The power of the Chauhans, who had occupied the Tomara kingdoms in the region of Delhi, remained constant despite severe reverses on occasion. The last of the Chauhan kings, Prithviraja III, has become a romantic hero owing to the manner in which he wooed and won the daughter of the king of Kannauj. A long epic poem, Prithvirajaraso, composed by the bard Chand Bardai, narrates the this legend. The daughter of the king of Kannauj was to marry and as was customary among princesses a svayamvara was held, where the eligible suitors were assembled at her father's court and she was expected to choose her husband from amongst them. But she had set her heart on the gallant Prithviraja, who unfortunately was the enemy of her father, Jaichand.
The king of Kannauj, in order to insult Prithviraja, had not only failed to invite him to the svayamvara but had placed a statue of Prithviraja in the position of a doorkeeper in his court. To the bewilderment of those present, the princess of Kannauj rejected the princes assembled and instead placed a garland, indicating her choice, around the statue's neck. Before the courtiers realized what had happened, Prithviraia, who had been hiding in the vicinity, sprung up and rode away with the princess and took her to his kingdom, where they were married. But the story did not end here. Their happiness was marred by the second invasion from the north-west - that of Muhammad Ghori, reportedly at the invitation of Jaichand who was seeking revenge. Prithviraja was defeated in the ensuing battle at Tarain and killed.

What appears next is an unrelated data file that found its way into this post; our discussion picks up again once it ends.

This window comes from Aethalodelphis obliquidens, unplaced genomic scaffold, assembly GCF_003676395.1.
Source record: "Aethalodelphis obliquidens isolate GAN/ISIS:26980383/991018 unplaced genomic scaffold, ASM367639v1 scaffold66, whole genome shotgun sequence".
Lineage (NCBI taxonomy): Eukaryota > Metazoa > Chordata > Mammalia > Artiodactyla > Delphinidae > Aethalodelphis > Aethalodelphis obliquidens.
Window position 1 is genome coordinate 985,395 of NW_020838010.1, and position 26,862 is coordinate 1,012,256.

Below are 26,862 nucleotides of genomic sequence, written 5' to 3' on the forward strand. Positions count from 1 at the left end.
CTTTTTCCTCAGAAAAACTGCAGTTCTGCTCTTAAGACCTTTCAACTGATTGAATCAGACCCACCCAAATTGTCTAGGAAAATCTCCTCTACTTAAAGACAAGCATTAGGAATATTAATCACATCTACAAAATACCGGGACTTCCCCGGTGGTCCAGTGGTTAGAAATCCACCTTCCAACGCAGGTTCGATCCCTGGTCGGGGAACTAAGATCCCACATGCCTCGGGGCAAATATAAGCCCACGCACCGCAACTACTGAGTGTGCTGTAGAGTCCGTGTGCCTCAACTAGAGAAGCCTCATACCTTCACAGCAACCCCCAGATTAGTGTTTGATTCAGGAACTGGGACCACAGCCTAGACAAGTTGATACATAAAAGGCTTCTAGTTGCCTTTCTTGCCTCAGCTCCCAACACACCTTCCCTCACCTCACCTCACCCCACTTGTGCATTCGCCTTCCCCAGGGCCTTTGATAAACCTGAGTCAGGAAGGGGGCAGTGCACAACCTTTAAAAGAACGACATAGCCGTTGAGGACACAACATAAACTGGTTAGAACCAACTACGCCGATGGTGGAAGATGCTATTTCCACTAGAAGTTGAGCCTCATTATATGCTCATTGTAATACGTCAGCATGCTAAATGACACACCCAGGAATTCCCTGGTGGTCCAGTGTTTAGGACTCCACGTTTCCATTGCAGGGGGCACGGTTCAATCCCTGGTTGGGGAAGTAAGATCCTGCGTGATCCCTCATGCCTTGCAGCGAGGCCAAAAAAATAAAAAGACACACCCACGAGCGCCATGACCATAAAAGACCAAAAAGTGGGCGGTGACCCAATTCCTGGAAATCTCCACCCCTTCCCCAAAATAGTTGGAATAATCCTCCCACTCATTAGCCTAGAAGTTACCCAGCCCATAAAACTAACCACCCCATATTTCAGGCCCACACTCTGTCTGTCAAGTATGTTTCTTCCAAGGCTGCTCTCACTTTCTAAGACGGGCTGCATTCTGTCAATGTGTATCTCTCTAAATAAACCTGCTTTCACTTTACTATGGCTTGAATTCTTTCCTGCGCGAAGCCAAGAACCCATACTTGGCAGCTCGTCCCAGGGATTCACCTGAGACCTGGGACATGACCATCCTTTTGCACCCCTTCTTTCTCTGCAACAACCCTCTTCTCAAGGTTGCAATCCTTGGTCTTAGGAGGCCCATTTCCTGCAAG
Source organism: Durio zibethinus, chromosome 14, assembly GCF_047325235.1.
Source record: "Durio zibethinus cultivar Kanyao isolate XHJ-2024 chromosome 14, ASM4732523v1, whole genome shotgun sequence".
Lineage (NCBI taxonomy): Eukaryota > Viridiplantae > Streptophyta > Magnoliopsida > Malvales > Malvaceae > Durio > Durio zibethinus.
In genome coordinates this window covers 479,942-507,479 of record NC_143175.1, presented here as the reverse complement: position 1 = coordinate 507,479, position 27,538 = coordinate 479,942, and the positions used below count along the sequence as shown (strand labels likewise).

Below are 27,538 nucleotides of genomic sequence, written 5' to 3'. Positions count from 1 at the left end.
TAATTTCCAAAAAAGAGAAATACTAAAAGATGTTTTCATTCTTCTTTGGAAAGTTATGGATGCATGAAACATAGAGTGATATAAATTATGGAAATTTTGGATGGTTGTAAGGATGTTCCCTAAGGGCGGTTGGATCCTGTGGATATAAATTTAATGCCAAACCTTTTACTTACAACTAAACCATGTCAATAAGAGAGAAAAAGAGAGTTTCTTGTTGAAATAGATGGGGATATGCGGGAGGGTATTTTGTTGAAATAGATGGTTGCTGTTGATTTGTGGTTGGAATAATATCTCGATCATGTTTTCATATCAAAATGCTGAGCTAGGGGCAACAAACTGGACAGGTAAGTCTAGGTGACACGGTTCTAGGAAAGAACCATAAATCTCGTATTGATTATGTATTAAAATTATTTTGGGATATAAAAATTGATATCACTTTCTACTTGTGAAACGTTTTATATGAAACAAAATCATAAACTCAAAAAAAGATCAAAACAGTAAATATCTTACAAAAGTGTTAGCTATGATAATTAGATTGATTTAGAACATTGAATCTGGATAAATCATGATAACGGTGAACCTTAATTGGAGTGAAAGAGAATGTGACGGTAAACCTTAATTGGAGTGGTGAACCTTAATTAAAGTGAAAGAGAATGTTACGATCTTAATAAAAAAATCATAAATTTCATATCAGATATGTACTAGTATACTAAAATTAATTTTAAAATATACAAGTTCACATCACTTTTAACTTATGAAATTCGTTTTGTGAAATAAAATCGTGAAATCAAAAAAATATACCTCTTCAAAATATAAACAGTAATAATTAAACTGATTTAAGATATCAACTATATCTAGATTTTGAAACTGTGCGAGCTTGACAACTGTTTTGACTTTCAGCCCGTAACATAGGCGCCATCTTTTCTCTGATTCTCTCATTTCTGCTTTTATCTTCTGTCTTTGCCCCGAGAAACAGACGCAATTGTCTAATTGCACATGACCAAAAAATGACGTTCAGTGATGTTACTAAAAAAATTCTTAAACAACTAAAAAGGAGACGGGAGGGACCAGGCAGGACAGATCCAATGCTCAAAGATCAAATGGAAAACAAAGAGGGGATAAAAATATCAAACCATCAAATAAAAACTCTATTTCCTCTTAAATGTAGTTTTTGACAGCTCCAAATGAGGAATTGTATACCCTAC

Muhammad, the ruling Ghori prince, had planned and carried out a campaign in India. He entered the Indus plain from the Gomal Pass and by 1182 the rulers of Sindh had acknowledged his suzerainty. But Muhammad was thinking in terms of establishing a kingdom and not merely of indulging in looting raids. He realized that the - richer regions were in the Upper Indus valley and in the Punjab, which he therefore planned to conquer.
This campaign was conducted through the northern route and 1185 A.D. saw Muhammad as the conqueror of Lahore. This led to visions of further conquests in India and an attack was commenced on the Rajput kingdoms controlling the Ganges plain. The Rajputs gathered together as best they could, not forgetting internal rivalries and jealousies. Prithviraja led them against Muhammad Ghori at the first battle at Tarain in 1191 and the Rajputs were successful. Muhammad sent for reinforcements and a few months later, in 1192 A.D., a second battle was fought at the same place. Prithviraja was defeated and the kingdom of Delhi fell to Muhammad, who passed on and conquered both Delhi and Ajmer. But in 1206 Muhammad was assassinated.
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